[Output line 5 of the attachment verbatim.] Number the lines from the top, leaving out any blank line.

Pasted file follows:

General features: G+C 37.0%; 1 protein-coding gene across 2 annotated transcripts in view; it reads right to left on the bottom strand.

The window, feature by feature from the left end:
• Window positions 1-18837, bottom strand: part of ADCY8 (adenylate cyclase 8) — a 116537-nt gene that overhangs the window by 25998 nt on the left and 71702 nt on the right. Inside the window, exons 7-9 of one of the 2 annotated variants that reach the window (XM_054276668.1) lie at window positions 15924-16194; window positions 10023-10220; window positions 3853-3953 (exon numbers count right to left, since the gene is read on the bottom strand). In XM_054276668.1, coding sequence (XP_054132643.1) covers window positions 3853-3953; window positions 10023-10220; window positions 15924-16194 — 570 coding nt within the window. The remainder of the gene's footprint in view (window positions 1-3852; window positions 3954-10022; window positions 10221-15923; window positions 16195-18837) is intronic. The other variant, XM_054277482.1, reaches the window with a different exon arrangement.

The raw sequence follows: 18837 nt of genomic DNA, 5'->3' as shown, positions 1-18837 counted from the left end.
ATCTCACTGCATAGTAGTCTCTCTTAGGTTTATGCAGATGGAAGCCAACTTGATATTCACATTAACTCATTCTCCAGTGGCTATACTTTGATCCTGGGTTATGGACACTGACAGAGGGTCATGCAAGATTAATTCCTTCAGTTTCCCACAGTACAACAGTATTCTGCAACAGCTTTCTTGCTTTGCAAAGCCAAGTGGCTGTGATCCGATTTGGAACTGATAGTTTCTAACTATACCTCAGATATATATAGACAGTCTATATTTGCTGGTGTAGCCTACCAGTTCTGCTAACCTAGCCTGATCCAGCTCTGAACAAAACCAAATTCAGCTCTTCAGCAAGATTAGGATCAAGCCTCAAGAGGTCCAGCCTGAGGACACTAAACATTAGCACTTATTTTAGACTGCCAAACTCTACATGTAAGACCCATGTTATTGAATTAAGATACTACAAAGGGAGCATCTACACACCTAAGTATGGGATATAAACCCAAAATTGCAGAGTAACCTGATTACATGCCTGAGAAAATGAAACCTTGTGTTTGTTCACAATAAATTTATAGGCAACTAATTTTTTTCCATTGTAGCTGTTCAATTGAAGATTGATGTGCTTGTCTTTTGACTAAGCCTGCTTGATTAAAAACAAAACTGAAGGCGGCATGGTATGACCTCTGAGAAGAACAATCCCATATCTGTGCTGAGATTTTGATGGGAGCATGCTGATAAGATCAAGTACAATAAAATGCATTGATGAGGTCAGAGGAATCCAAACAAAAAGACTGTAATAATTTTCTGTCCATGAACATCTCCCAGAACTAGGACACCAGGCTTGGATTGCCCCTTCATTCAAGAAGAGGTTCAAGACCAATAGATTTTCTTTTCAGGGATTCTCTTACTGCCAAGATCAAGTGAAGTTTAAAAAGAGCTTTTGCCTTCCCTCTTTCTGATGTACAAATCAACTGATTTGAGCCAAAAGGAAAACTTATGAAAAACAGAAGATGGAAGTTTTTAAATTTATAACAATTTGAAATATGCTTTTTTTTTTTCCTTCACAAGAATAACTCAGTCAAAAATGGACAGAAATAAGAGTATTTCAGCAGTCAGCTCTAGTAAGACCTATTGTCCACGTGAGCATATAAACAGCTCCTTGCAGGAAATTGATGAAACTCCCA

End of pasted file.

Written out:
ATCTCACTGCATAGTAGTCTCTCTTAGGTTTATGCAGATGGAAGCCAACTTGATATTCACATTAACTCATTCTCCAGTGGCTATACTTTGATCCTGGGTTATGGACACTGACAGAGGGTCATGCAAGATTAATTCCTTCAGTTTCCCACAGTACAACAGTATTCTGCAACAGCTTTCTTGCTTTGCAAAGCCAAGTGGCTGTGATCCGATTTGGAACTGATAGTTTCTAACTATACCTCAGATATATATAGACAGTCTATATTTGCTGGTGTAGCCTACCAGTTCTGCTAACCTAGCCTGATCCAGCTCTGAACAAAACCAAATTCAGCTCTTCAGCAAGATTAGGATCAAGCCTCAAGAGGTCCAGCCTGAGGACACTAAACATTAGCACTTATTTTAGACTGCCAAACTCTACATGTAAGACCCATGTTATTGAATTAAGATACTACAAAGGGAGCATCTACACACCTAAGTATGGGATATAAACCCAAAATTGCAGAGTAACCTGATTACATGCCTGAGAAAATGAAACCTTGTGTTTGTTCACAATAAATTTATAGGCAACTAATTTTTTTCCATTGTAGCTGTTCAATTGAAGATTGATGTGCTTGTCTTTTGACTAAGCCTGCTTGATTAAAAACAAAACTGAAGGCGGCATGGTATGACCTCTGAGAAGAACAATCCCATATCTGTGCTGAGATTTTGATGGGAGCATGCTGATAAGATCAAGTACAATAAAATGCATTGATGAGGTCAGAGGAATCCAAACAAAAAGACTGTAATAATTTTCTGTCCATGAACATCTCCCAGAACTAGGACACCAGGCTTGGATTGCCCCTTCATTCAAGAAGAGGTTCAAGACCAATAGATTTTCTTTTCAGGGATTCTCTTACTGCCAAGATCAAGTGAAGTTTAAAAAGAGCTTTTGCCTTCCCTCTTTCTGATGTACAAATCAACTGATTTGAGCCAAAAGGAAAACTTATGAAAAACAGAAGATGGAAGTTTTTAAATTTATAACAATTTGAAATATGCTTTTTTTTTTTCCTTCACAAGAATAACTCAGTCAAAAATGGACAGAAATAAGAGTATTTCAGCAGTCAGCTCTAGTAAGACCTATTGTCCACGTGAGCATATAAACAGCTCCTTGCAGGAAATTGATGAAACTCCCA